Wendy always refused because it felt exploitive to her, and as someone who had grown up in and near Pinaymootang First Nation, she felt that the street people had been used and abused enough already, and she refused to add to it by taking nameless pictures to promote causes or “ministries” that didn’t seem to value the individuals in those (proposed) pictures.

  2. A.B. dada Says:

    It intrigues me that so many of my Christian brethren are giving to charity (microloans, too) when they can’t actively serve God as long as they themselves are in debt. Christ Himself explained that you can’t serve two Kings — how can you call yourself a Christian if you have debt to others? There is no ability to serve debt and God.

    On the other hand, we have Christians who utilize their government to try to “fix” foreign poverty. Government is predicated on stealing from the masses, through taaxes, to finance other regimes that may or may not really care about their own citizens. Christ never said to tax others to pay for the poor, He said YOU DO IT YOURSELF. Don’t give to charities and groups and governments when there is poverty in your community. First, pay your debts fully before trying to serve God. Second, work hard in your real job so that you have excess mortal treasure to share with those local to you who don’t. When your community is free of debt and poverty, THEN go to the next one over.

    The U.S. is on the verge of bankruptcy, and it is the very people who call themselves Christians who are a big part of the problem. Nice big homes, owned by the bank. Nice big cars, owned by the bank. Nice clothes and TVs, owned by the bank. How about getting the bank out of your life, so Christ can fulfill what He intends for you?

  3. len Says:

    This rabbit hole is deeper than most of us even want to know. The story of water in Africa is one I have been considering blogging about, because it parallels the larger story of aid and development work. The money spent on sand filters is enormous.. and mostly wasted for a variety of reasons. Waste. .and reasons that we hear very little about. A new technology is now in the offing, one that is simpler, can be easily taught and “owned” by locals in terms of maintenance.. but the institutional resistance among groups currently selling sand filters.. and marketing them to western donoes.. is considerable. With 22 million children a yhear dying because of dirty water, the stakes are high.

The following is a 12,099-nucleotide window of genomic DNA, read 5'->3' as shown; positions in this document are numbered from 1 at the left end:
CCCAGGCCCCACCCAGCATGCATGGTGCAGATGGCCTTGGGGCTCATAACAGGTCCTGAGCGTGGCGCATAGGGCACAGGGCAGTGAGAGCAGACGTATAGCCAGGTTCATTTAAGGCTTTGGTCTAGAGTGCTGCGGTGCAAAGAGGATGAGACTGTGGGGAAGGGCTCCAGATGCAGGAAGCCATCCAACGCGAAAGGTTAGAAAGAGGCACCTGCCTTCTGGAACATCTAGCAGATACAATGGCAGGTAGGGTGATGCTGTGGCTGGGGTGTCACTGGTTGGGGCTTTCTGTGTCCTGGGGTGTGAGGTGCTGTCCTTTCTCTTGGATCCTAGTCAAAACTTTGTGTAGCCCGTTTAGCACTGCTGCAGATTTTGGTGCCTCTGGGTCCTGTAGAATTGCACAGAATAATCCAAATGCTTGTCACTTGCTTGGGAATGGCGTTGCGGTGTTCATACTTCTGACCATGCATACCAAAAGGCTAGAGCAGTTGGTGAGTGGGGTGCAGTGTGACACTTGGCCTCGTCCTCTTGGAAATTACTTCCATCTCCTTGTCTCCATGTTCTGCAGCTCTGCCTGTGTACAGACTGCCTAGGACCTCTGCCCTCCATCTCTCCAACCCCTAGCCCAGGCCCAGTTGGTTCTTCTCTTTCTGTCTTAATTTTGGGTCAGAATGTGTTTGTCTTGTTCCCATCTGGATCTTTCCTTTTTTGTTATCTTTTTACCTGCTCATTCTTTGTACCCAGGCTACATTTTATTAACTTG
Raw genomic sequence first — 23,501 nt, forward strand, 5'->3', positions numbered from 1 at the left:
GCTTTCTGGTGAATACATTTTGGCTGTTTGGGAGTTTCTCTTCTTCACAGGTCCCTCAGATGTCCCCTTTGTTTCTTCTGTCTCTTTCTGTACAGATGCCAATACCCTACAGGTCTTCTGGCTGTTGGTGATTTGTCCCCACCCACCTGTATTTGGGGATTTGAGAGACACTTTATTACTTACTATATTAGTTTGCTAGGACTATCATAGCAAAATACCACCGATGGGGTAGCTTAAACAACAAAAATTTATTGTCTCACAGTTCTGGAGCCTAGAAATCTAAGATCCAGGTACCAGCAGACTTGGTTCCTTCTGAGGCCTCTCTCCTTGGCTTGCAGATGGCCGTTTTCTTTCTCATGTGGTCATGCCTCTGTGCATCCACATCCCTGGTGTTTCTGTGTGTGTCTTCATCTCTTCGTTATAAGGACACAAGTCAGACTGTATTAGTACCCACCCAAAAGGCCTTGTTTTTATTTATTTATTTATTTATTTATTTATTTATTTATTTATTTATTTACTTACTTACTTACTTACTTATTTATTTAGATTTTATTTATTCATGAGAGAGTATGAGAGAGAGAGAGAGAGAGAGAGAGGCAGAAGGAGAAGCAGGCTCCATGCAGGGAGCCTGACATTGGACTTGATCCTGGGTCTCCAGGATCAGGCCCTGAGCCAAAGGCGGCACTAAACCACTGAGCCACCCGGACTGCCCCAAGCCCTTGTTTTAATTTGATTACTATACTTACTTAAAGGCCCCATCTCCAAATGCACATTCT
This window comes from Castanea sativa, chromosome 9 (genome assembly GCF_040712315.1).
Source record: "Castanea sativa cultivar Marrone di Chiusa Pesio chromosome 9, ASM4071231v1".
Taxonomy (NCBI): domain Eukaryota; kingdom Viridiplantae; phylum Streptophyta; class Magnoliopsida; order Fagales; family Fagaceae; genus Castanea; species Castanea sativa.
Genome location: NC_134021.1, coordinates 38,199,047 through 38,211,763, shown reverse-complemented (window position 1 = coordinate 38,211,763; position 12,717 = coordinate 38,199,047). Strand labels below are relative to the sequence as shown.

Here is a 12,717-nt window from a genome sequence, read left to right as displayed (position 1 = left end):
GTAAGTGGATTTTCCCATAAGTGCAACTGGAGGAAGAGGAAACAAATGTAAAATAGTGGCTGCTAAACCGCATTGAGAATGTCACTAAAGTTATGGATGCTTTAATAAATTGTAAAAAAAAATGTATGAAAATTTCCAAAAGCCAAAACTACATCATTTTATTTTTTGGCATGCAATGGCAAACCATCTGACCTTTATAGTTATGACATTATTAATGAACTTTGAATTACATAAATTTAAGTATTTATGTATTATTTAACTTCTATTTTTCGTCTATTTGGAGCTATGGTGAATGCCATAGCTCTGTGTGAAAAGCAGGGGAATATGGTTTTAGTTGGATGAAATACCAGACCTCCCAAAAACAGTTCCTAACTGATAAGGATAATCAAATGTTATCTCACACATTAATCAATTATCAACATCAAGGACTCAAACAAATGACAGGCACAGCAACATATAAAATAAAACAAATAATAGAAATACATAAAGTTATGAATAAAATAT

4. Brother Maynard Says:

    Rob: excellent, right on point. It was noted that during a trip to these areas, the urge to snap photographs wanes, and one arrives home with most of the pics being from the beginning of the trip. It just starts to feel obscene after a while. Steve Bell has some good pix on his blog though.

    Len: interesting, would be worth hearing more. I tend to not fault the doing of things inefficiently, as it’s still progress… at the same time, efficiency is of course better.

    A.B.: for the most part, I couldn’t disagree more. I’m not going to go off on the phrase “real job,” though I’d like to… but for the rest of it, I’ve seen this logic used far too much in an attempt to completely stifle foreign aid or helping anyone who’s not an annoyance on our literal doorstep. This is not the way Jesus intended the message, but it’s used to promote the paying off of the mortgage and the second car before bothering to help the poor. Or should I say, the poor that survive long enough for us to finish paying for our lavish lifestyle… which we never do, because the free cash gets consumed. People who carry this message never seem to preach “Go and sell all you have and give the money to the poor.” Jesus said that too, but it’s convenient to forget that part… though it’ll get the bank out of your life much faster, if that’s the excuse not to share with the poor. In my mind, the gospel of bootstrap theology is not the gospel of Christ. Not at all.

  5. NextReformation » poverty pornography Says:

    [...] Brother Maynard had a lengthy post on the subject a few days back and I was too busy to post a link. Check out the discussion HERE.    [...]

  6. The problem with regarding the photography of suffering as ‘pornography’ | David Campbell Says:

    [...] of atrocity and suffering, the charge of pornography abounds (see here, here, here, here, here, here, and here). # What does it mean to use this term so frequently in relation to so many different [...]